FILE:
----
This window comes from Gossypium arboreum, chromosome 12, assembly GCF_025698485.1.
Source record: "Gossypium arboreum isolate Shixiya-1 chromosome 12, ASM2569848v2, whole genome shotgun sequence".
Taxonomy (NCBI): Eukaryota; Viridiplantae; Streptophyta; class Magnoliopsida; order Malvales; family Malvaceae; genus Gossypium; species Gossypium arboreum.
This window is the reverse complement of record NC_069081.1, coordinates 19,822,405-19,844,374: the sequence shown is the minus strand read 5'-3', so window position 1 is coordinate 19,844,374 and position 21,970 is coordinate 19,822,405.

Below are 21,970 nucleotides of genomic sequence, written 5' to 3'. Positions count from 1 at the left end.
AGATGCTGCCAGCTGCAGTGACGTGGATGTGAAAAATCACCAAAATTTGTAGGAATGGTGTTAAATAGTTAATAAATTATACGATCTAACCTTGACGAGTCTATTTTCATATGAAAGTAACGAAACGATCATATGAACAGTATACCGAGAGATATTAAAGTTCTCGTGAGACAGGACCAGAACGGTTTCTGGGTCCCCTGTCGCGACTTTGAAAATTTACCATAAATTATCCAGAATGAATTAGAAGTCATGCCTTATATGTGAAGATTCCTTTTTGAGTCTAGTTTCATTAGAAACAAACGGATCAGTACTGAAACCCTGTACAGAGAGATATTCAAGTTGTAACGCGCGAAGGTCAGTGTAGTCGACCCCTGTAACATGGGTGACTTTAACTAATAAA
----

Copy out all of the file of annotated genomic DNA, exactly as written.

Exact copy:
This window comes from Gossypium arboreum, chromosome 12, assembly GCF_025698485.1.
Source record: "Gossypium arboreum isolate Shixiya-1 chromosome 12, ASM2569848v2, whole genome shotgun sequence".
Taxonomy (NCBI): Eukaryota; Viridiplantae; Streptophyta; class Magnoliopsida; order Malvales; family Malvaceae; genus Gossypium; species Gossypium arboreum.
This window is the reverse complement of record NC_069081.1, coordinates 19,822,405-19,844,374: the sequence shown is the minus strand read 5'-3', so window position 1 is coordinate 19,844,374 and position 21,970 is coordinate 19,822,405.

Below are 21,970 nucleotides of genomic sequence, written 5' to 3'. Positions count from 1 at the left end.
AGATGCTGCCAGCTGCAGTGACGTGGATGTGAAAAATCACCAAAATTTGTAGGAATGGTGTTAAATAGTTAATAAATTATACGATCTAACCTTGACGAGTCTATTTTCATATGAAAGTAACGAAACGATCATATGAACAGTATACCGAGAGATATTAAAGTTCTCGTGAGACAGGACCAGAACGGTTTCTGGGTCCCCTGTCGCGACTTTGAAAATTTACCATAAATTATCCAGAATGAATTAGAAGTCATGCCTTATATGTGAAGATTCCTTTTTGAGTCTAGTTTCATTAGAAACAAACGGATCAGTACTGAAACCCTGTACAGAGAGATATTCAAGTTGTAACGCGCGAAGGTCAGTGTAGTCGACCCCTGTAACATGGGTGACTTTAACTAATAAA